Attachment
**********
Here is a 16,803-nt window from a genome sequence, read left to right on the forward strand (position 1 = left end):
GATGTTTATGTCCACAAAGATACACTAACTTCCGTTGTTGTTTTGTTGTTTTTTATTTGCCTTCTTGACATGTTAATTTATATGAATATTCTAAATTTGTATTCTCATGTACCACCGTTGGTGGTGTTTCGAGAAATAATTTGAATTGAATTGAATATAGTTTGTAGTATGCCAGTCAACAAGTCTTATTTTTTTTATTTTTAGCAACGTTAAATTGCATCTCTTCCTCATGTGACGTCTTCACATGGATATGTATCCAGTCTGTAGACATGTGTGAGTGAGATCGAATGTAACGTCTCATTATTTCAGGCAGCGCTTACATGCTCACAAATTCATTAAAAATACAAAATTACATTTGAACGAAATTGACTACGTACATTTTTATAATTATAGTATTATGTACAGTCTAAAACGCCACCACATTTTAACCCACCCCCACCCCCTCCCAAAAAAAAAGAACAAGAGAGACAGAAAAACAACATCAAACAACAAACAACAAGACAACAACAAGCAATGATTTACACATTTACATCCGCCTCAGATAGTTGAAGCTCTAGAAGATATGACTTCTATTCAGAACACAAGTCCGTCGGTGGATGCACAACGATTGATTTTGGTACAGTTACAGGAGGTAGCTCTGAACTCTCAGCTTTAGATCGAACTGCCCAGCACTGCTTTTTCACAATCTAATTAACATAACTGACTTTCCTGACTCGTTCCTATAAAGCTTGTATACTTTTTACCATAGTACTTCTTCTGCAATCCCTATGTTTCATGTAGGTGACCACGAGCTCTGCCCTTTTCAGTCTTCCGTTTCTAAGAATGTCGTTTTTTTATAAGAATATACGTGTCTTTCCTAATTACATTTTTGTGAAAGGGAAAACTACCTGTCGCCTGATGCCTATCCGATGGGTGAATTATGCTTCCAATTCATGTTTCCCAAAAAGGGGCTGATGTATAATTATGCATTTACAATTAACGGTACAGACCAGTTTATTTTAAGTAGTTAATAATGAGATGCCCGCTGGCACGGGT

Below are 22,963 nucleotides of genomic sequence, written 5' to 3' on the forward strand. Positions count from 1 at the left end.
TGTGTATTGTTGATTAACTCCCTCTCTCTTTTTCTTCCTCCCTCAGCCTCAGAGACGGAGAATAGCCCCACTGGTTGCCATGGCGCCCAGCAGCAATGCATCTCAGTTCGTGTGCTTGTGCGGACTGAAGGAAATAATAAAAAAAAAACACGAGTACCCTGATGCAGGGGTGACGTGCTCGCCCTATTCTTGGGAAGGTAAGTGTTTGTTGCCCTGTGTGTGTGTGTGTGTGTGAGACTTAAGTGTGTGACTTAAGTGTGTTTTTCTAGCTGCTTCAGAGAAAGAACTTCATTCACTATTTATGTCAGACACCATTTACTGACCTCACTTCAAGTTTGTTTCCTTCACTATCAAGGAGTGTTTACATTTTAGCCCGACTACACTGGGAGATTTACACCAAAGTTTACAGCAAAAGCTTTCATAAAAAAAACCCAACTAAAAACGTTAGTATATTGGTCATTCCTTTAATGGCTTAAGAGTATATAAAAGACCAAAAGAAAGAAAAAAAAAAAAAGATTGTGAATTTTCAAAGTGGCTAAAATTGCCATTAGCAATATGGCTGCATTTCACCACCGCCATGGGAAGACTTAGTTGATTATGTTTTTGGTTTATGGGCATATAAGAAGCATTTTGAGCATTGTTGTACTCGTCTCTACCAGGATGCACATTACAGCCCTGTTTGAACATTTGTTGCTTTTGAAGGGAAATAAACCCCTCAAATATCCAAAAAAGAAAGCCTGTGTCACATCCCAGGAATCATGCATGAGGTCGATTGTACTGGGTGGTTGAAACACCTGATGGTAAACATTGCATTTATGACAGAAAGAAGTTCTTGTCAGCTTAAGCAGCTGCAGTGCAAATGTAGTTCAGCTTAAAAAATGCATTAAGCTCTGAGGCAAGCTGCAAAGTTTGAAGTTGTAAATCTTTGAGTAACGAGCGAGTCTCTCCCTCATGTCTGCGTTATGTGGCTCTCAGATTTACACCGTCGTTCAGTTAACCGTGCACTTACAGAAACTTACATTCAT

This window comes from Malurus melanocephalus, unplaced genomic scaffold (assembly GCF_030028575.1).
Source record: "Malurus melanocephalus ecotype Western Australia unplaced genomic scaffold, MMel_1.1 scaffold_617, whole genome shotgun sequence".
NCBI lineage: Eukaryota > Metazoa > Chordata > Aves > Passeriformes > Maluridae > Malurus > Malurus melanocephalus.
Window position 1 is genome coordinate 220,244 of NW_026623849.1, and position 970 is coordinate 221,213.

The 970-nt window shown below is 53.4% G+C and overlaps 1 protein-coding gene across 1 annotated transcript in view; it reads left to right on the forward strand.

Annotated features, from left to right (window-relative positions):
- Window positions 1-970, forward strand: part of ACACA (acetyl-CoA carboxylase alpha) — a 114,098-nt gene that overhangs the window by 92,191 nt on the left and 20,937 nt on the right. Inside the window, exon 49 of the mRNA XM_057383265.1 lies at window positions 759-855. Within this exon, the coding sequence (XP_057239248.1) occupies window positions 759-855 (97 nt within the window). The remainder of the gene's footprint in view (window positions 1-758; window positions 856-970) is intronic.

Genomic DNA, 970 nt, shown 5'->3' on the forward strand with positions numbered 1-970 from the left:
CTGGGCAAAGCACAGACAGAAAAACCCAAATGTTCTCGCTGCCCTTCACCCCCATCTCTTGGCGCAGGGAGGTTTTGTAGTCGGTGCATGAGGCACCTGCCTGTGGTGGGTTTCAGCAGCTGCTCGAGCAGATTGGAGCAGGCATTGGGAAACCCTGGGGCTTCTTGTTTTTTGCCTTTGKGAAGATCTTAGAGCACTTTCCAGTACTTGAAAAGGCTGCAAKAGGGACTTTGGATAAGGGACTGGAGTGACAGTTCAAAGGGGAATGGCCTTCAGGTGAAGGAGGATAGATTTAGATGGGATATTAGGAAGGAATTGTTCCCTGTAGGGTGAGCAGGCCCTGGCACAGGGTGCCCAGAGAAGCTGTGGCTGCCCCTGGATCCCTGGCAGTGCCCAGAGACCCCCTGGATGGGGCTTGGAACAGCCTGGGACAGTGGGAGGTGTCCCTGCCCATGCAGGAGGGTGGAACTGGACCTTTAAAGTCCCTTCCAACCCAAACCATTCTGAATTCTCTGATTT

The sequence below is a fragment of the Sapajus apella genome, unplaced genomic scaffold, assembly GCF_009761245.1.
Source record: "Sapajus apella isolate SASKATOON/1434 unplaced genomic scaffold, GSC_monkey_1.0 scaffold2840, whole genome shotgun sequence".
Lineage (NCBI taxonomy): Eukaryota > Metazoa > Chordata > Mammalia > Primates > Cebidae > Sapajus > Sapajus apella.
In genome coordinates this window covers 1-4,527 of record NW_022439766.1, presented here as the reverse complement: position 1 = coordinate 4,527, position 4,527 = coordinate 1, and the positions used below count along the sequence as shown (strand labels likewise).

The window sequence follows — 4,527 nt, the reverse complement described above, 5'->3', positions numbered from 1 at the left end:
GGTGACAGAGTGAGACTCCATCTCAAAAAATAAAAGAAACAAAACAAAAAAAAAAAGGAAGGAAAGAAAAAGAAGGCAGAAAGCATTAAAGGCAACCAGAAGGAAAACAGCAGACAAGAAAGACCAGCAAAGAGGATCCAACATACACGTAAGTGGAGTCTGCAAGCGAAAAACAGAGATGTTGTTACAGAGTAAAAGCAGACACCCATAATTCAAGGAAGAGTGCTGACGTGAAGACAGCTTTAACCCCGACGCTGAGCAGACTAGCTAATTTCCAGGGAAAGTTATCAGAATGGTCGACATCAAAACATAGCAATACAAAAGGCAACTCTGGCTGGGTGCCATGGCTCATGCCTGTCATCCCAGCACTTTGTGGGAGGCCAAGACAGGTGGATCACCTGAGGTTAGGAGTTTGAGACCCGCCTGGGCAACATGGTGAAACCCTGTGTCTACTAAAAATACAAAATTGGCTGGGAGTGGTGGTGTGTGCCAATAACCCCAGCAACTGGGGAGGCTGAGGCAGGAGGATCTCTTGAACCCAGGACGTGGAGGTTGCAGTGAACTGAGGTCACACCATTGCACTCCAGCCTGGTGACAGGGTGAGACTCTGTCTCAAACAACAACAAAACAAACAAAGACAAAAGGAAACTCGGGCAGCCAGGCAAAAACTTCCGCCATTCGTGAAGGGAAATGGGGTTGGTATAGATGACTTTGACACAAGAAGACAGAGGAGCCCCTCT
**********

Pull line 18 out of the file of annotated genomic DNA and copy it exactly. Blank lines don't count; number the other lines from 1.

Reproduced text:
The window sequence follows — 4,527 nt, the reverse complement described above, 5'->3', positions numbered from 1 at the left end: